Fox & Friends Poll Designed to Discredit Medicare for All Explodes in Their Face

Fox & Friends Poll Designed to Discredit Medicare for All Explodes in Their Face

They put the poll on Twitter.

Online polls never measure anything about general sentiment, since the poll respondents are self-selecting. Any online poll on a controversial subject simply turns into a horse race between competing activists. In this case, the progressives mobilized their forces faster. In other cases, the conservatives have gotten their own troops to distort results.

No legitimate poll will produce such a result. People are coming around to the concept of single-payer health care, but about as quickly as tectonic shifting. It will be a while before “medicare for all” enjoys 73% approval, maybe a long while, maybe never.

8 thoughts on “Fox & Friends Poll Designed to Discredit Medicare for All Explodes in Their Face

  1. At the risk of provoking an argument, my problem with single payer healthcare is that it all but inevitably turns into the Veteran’s Administration (VA). The only really possible single payer would be the government and you see the wonderful job it does caring for our veterans. Single payer means no competition and an entrenched bureaucracy with civil service protection.

    Britain’s National Health Service has reportedly greatly improved in recent decades. But people in Britain still have to wait far longer for non-emergency care than we wait in the U.S. You might say, well improving the National Health Service becomes a campaign issue and the people will not accept VA level care. There is truth in that. But at the same time, without alternatives, people can have diminished expectations and might accept that it is normal to wait a month to have a stent put in place, simply because it takes that long for everyone. Though I think the rich and powerful still find a way to jump to the front of the line.

    1. The rich and powerful will always have power. Legally or illegally, there is always a separate market that exists outside of the national health care systems, even the most successful ones like Norway and Canada. Rich people can employ their own personal doctors, or bribe surgeons, or fly off to Switzerland, or get experimental drugs directly from the source, or whatever they need to do to get first-class treatment. Health care will never be completely equitable under any system, not even full-out socialism, because the most powerful people in any society exist above and/or outside of systems. A society can only do what it can in order to give everyone access to adequate care. It is not doomed. Canadians seem to be very pleased with their system.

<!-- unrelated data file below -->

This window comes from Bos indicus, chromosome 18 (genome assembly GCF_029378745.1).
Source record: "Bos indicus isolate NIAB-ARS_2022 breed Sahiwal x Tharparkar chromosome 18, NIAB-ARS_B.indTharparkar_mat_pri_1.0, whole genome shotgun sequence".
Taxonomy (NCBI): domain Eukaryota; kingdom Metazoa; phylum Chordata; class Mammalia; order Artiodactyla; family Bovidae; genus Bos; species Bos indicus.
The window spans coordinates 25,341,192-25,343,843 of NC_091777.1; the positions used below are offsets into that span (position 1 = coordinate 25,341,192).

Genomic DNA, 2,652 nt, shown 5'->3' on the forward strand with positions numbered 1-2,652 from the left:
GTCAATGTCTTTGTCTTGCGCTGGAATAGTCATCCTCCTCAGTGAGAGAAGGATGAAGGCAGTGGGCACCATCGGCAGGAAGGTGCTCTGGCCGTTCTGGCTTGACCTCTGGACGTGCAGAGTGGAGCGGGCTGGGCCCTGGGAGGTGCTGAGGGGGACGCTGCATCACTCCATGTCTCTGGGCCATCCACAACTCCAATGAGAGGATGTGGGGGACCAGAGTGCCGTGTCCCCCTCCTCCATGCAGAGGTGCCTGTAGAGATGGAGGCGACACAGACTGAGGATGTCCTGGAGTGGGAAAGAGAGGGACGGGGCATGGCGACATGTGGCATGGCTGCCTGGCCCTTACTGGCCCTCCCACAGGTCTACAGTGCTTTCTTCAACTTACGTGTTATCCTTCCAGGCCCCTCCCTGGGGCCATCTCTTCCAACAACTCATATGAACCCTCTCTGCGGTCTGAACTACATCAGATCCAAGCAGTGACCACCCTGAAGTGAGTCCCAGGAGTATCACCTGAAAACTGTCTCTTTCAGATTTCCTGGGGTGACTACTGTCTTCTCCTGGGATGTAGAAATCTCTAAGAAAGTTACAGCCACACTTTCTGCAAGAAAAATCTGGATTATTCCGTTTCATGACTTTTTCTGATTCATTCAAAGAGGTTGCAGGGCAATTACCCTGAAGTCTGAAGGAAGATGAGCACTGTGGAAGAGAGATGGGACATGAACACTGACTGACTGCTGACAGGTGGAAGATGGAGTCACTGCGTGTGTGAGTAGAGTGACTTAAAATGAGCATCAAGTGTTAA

I share your fears about government participation. The VA program is a disaster, but then again, Medicare seems to work pretty well, and insurance companies even manage to profit by offering supplemental or “advantage” programs to Medicare recipients.

      1. Canada is actually just one of two or three countries in the world that does not legally allow an alternative, in most cases, for services that are covered under the Canada Health Act. Of course, many private health care providers have been operating on a black or grey market basis in Canada for a long time.

        In Britain, as in all nations in Europe a parallel private health service is completely legal. I don’t know how many British citizens choose to use this parallel service

        In Canada, the major exception is that those who receive health care under the various provincial workers compensation systems are treated separately and, if the news stories are true, workers compensation often uses the private health care providers to provide treatment.